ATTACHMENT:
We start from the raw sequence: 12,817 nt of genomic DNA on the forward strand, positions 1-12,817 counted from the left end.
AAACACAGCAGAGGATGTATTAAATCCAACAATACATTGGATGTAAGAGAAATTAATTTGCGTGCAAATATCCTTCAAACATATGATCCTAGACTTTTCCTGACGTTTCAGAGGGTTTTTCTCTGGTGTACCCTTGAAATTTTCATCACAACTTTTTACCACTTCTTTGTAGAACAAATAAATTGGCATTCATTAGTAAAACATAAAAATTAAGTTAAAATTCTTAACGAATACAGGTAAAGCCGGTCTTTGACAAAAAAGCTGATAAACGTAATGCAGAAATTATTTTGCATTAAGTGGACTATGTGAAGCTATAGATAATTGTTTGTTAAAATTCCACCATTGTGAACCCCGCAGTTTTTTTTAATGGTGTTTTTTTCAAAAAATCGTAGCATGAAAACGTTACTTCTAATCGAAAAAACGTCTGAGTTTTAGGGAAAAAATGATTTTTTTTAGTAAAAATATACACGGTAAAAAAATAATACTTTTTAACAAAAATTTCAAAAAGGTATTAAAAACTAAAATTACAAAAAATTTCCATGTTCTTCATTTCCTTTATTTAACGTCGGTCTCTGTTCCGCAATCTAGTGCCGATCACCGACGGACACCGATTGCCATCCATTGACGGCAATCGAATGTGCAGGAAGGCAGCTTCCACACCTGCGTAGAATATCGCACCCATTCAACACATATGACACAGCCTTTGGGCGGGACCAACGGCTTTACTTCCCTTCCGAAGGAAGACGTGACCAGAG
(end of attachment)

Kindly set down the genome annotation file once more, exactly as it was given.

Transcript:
We start from the raw sequence: 12,817 nt of genomic DNA on the forward strand, positions 1-12,817 counted from the left end.
AAACACAGCAGAGGATGTATTAAATCCAACAATACATTGGATGTAAGAGAAATTAATTTGCGTGCAAATATCCTTCAAACATATGATCCTAGACTTTTCCTGACGTTTCAGAGGGTTTTTCTCTGGTGTACCCTTGAAATTTTCATCACAACTTTTTACCACTTCTTTGTAGAACAAATAAATTGGCATTCATTAGTAAAACATAAAAATTAAGTTAAAATTCTTAACGAATACAGGTAAAGCCGGTCTTTGACAAAAAAGCTGATAAACGTAATGCAGAAATTATTTTGCATTAAGTGGACTATGTGAAGCTATAGATAATTGTTTGTTAAAATTCCACCATTGTGAACCCCGCAGTTTTTTTTAATGGTGTTTTTTTCAAAAAATCGTAGCATGAAAACGTTACTTCTAATCGAAAAAACGTCTGAGTTTTAGGGAAAAAATGATTTTTTTTAGTAAAAATATACACGGTAAAAAAATAATACTTTTTAACAAAAATTTCAAAAAGGTATTAAAAACTAAAATTACAAAAAATTTCCATGTTCTTCATTTCCTTTATTTAACGTCGGTCTCTGTTCCGCAATCTAGTGCCGATCACCGACGGACACCGATTGCCATCCATTGACGGCAATCGAATGTGCAGGAAGGCAGCTTCCACACCTGCGTAGAATATCGCACCCATTCAACACATATGACACAGCCTTTGGGCGGGACCAACGGCTTTACTTCCCTTCCGAAGGAAGACGTGACCAGAG